The Walls of Lucca

by john on January 6, 2007

Panorama

In my entry 2006 Cities I included Lucca, a small Italian city near Pisa. Amy and I spent a night there this summer as part of our Italian trip, which was a 10-year anniversary, 2nd honeymoon vacation.

Long time reader and fellow blogger Robert K. Brown posted a comment to that article about the coincidence of him reading it around the same time he found a journal documenting his own trip to Lucca. As Robert is a much better writer than me, I thought I’d include here his own words about the famed Walls of Lucca, and include a few photographs as well.

From my journal, since it’s suddenly handy:

The walls of Lucca. Again, I found myself impressed by both their stature and their perfect condition. Giovanni told us that it took 200 years to build them, and were finished sometime in the 1500’s (the date 1560 sticks out in my mind). Lucca was never attacked. The walls were so formidable, and so well-engineered, that it was deemed a futile cause. 30-40 feet thick, probably 30 feet high, ranging a good 4 km around the city. There is a two lane road atop the wall, now, lined with trees. Cars are no longer allowed on top of the wall; it’s actually a pretty nice jogging path now.

But the defense system was amazing. The “U” — where the wall seems to come back in on itself — held cannons. They would protect the length of the wall. Also, one could be able to put together a sortie of men, protected in the alcove between the walls, and do additional battle with the enemy, if necessary. The large block in the middle of the “U” created two narrow passageways into a more expansive alcove, hence only a few men could defend it from vastly superior numbers. Dad was suitably impressed.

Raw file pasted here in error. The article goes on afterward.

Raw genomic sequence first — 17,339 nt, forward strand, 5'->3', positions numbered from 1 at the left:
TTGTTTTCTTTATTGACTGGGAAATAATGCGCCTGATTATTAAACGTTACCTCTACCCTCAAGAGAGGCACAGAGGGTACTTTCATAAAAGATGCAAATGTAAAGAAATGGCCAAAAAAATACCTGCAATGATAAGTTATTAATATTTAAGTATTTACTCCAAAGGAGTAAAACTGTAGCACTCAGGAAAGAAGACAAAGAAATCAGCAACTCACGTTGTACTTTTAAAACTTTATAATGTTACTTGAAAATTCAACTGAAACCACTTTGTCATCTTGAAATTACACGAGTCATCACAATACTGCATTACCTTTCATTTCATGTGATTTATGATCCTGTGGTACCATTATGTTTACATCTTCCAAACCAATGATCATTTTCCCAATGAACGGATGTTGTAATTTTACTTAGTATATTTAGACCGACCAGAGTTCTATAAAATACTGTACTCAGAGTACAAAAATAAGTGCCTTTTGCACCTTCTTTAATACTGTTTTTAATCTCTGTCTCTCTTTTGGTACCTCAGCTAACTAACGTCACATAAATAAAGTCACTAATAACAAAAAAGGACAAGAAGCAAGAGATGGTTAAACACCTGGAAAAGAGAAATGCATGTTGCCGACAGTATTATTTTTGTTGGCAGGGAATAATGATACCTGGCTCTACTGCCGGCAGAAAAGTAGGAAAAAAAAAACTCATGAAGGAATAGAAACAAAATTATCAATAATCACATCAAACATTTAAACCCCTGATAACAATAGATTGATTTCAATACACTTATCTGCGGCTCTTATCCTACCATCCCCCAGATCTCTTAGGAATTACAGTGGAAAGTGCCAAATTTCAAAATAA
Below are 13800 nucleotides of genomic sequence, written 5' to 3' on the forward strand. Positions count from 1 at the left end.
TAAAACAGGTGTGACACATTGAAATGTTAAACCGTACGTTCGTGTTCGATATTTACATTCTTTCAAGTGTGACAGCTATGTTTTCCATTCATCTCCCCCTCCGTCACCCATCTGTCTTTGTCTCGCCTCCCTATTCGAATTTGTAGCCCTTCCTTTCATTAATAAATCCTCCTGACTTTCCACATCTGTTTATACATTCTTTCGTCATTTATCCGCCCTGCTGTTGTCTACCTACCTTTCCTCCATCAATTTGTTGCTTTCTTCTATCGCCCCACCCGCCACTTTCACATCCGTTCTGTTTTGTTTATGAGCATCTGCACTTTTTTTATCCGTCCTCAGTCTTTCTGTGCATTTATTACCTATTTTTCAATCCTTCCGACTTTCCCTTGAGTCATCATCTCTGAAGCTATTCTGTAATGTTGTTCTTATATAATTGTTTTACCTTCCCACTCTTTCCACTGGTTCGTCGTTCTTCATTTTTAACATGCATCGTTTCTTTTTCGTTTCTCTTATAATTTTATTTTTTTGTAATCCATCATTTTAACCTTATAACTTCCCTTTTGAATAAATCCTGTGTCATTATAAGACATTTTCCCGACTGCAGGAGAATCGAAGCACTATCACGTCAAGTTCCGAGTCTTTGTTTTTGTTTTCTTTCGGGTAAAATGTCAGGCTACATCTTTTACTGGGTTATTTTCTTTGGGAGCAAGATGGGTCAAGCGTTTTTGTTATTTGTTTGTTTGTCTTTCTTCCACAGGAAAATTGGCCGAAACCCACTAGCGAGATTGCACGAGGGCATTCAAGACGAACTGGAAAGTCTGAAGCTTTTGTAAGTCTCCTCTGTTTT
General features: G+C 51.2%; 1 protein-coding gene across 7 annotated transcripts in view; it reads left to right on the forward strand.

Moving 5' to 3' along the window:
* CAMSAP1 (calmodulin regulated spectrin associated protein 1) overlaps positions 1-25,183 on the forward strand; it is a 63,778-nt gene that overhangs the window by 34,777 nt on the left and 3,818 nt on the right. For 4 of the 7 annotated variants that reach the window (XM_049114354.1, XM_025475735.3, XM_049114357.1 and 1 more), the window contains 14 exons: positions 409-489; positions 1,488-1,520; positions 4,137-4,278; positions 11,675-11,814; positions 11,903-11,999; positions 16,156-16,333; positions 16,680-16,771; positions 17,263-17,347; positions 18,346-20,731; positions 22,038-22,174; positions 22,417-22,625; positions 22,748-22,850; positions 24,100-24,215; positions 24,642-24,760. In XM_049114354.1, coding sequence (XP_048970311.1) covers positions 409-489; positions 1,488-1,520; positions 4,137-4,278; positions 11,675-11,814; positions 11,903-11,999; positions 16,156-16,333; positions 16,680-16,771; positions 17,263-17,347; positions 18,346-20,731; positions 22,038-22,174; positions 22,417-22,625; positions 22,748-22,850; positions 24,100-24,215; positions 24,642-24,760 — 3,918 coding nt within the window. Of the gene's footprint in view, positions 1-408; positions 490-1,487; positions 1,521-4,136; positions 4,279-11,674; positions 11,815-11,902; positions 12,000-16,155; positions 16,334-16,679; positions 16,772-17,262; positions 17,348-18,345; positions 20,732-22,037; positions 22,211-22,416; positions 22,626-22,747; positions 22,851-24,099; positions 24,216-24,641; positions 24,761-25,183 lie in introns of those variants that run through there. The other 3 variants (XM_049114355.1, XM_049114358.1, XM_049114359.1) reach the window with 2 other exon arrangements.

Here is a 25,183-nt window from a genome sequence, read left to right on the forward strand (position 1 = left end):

In addition to the heretofore mentioned defenses, the grass fields outside of the city were below the water level of the small moat. Thus, the grass could be flooded to create a marsh upon which no seige weapons could be brought. Quite the marvelous feat of engineering.

View from atop the wall:
View

Going into the U section of the wall:
Path

A couple of views inside the wall:
Inside

Inside2

On top of the wall:
Road

It really is quite impressive, I only wish we had more time to explore the city.

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